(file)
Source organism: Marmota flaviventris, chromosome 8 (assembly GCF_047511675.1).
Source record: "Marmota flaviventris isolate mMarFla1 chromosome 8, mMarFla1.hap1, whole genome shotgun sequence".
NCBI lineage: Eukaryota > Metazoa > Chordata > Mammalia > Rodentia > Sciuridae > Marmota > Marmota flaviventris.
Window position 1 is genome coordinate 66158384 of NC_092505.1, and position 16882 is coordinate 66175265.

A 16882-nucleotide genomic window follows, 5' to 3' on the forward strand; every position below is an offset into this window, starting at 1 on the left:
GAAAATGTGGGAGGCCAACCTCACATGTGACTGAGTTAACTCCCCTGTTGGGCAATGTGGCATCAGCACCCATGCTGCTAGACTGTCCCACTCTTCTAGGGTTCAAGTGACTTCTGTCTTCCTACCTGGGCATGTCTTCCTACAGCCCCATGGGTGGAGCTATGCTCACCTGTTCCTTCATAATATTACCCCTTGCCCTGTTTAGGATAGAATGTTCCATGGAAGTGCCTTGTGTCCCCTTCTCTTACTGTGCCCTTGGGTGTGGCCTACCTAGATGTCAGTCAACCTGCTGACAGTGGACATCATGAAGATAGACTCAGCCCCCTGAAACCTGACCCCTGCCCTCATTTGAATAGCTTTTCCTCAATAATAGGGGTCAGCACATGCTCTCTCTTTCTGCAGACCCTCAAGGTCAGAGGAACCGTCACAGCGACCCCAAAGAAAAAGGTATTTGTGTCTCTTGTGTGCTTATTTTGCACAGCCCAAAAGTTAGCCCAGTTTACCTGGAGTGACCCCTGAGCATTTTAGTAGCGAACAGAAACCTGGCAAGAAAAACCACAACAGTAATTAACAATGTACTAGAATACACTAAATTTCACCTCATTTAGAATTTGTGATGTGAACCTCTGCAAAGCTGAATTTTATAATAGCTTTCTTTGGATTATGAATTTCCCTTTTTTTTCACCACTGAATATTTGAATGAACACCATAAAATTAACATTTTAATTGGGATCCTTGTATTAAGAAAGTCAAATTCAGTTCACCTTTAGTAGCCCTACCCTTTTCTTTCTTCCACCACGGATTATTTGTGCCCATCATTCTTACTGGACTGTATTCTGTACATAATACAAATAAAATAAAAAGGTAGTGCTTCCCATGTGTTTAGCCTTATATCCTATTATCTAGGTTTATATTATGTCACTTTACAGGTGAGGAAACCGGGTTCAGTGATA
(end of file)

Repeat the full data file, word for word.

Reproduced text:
Source organism: Marmota flaviventris, chromosome 8 (assembly GCF_047511675.1).
Source record: "Marmota flaviventris isolate mMarFla1 chromosome 8, mMarFla1.hap1, whole genome shotgun sequence".
NCBI lineage: Eukaryota > Metazoa > Chordata > Mammalia > Rodentia > Sciuridae > Marmota > Marmota flaviventris.
Window position 1 is genome coordinate 66158384 of NC_092505.1, and position 16882 is coordinate 66175265.

A 16882-nucleotide genomic window follows, 5' to 3' on the forward strand; every position below is an offset into this window, starting at 1 on the left:
GAAAATGTGGGAGGCCAACCTCACATGTGACTGAGTTAACTCCCCTGTTGGGCAATGTGGCATCAGCACCCATGCTGCTAGACTGTCCCACTCTTCTAGGGTTCAAGTGACTTCTGTCTTCCTACCTGGGCATGTCTTCCTACAGCCCCATGGGTGGAGCTATGCTCACCTGTTCCTTCATAATATTACCCCTTGCCCTGTTTAGGATAGAATGTTCCATGGAAGTGCCTTGTGTCCCCTTCTCTTACTGTGCCCTTGGGTGTGGCCTACCTAGATGTCAGTCAACCTGCTGACAGTGGACATCATGAAGATAGACTCAGCCCCCTGAAACCTGACCCCTGCCCTCATTTGAATAGCTTTTCCTCAATAATAGGGGTCAGCACATGCTCTCTCTTTCTGCAGACCCTCAAGGTCAGAGGAACCGTCACAGCGACCCCAAAGAAAAAGGTATTTGTGTCTCTTGTGTGCTTATTTTGCACAGCCCAAAAGTTAGCCCAGTTTACCTGGAGTGACCCCTGAGCATTTTAGTAGCGAACAGAAACCTGGCAAGAAAAACCACAACAGTAATTAACAATGTACTAGAATACACTAAATTTCACCTCATTTAGAATTTGTGATGTGAACCTCTGCAAAGCTGAATTTTATAATAGCTTTCTTTGGATTATGAATTTCCCTTTTTTTTCACCACTGAATATTTGAATGAACACCATAAAATTAACATTTTAATTGGGATCCTTGTATTAAGAAAGTCAAATTCAGTTCACCTTTAGTAGCCCTACCCTTTTCTTTCTTCCACCACGGATTATTTGTGCCCATCATTCTTACTGGACTGTATTCTGTACATAATACAAATAAAATAAAAAGGTAGTGCTTCCCATGTGTTTAGCCTTATATCCTATTATCTAGGTTTATATTATGTCACTTTACAGGTGAGGAAACCGGGTTCAGTGATA